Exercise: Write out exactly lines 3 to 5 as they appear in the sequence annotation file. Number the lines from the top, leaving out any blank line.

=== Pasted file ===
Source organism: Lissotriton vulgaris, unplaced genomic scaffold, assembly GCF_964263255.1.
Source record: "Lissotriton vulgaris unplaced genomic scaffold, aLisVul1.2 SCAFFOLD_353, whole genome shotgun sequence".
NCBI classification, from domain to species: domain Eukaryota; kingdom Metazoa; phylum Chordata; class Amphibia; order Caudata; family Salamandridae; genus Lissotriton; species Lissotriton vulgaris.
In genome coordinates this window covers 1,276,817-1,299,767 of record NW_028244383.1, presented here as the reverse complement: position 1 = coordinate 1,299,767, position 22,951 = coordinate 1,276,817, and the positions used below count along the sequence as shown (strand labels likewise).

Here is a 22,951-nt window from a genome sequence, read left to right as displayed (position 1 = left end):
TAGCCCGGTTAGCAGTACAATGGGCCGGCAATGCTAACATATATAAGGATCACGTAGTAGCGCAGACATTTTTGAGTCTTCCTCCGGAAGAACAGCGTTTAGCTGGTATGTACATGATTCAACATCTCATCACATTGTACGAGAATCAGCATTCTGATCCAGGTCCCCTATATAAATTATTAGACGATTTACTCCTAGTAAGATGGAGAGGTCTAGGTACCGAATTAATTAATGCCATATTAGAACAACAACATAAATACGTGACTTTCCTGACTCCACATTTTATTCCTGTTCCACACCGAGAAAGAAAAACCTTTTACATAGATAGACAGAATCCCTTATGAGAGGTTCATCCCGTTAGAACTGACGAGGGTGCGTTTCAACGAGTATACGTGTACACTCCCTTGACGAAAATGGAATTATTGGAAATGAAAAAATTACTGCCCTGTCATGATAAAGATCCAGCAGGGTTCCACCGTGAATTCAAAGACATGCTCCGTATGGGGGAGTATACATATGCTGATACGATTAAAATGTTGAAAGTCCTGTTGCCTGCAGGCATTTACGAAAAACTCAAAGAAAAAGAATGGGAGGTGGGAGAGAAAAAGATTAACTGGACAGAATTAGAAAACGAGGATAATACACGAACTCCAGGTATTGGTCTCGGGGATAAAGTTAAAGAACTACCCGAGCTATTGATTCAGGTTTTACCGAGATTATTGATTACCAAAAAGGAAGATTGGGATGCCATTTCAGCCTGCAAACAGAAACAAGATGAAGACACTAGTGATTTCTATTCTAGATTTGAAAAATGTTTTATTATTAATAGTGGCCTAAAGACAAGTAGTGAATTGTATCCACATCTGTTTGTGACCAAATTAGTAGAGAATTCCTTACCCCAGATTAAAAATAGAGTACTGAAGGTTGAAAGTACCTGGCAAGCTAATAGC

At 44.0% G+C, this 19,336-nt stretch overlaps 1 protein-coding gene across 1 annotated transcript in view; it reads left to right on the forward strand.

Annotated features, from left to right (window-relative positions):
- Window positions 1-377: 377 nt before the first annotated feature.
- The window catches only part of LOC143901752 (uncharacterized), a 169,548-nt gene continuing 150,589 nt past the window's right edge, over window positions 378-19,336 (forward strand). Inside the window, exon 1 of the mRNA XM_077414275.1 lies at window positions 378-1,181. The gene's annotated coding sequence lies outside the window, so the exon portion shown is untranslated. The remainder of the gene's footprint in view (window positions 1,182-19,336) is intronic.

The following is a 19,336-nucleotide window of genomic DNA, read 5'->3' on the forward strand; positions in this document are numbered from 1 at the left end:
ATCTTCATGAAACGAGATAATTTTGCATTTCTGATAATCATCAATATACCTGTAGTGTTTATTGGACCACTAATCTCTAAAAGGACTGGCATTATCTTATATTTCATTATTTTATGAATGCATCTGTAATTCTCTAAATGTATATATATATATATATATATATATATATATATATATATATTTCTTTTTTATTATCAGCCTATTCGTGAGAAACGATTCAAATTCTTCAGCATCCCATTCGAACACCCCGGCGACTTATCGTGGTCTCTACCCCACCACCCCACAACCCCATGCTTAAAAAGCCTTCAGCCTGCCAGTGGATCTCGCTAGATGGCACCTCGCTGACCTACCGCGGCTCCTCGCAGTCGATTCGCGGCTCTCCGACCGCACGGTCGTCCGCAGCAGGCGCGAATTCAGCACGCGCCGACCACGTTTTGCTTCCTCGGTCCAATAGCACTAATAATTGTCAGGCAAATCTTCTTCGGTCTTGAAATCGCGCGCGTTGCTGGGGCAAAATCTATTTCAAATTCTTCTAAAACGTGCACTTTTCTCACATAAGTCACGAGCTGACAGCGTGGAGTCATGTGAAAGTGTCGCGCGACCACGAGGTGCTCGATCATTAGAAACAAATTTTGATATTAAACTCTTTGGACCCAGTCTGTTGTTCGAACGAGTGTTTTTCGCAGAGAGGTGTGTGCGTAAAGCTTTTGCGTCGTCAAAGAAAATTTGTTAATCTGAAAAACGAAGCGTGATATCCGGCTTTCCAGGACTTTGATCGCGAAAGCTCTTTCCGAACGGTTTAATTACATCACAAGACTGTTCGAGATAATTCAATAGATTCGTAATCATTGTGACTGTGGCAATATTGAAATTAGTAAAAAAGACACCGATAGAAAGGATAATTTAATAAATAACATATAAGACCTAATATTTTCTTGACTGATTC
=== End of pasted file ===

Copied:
NCBI classification, from domain to species: domain Eukaryota; kingdom Metazoa; phylum Chordata; class Amphibia; order Caudata; family Salamandridae; genus Lissotriton; species Lissotriton vulgaris.
In genome coordinates this window covers 1,276,817-1,299,767 of record NW_028244383.1, presented here as the reverse complement: position 1 = coordinate 1,299,767, position 22,951 = coordinate 1,276,817, and the positions used below count along the sequence as shown (strand labels likewise).

Here is a 22,951-nt window from a genome sequence, read left to right as displayed (position 1 = left end):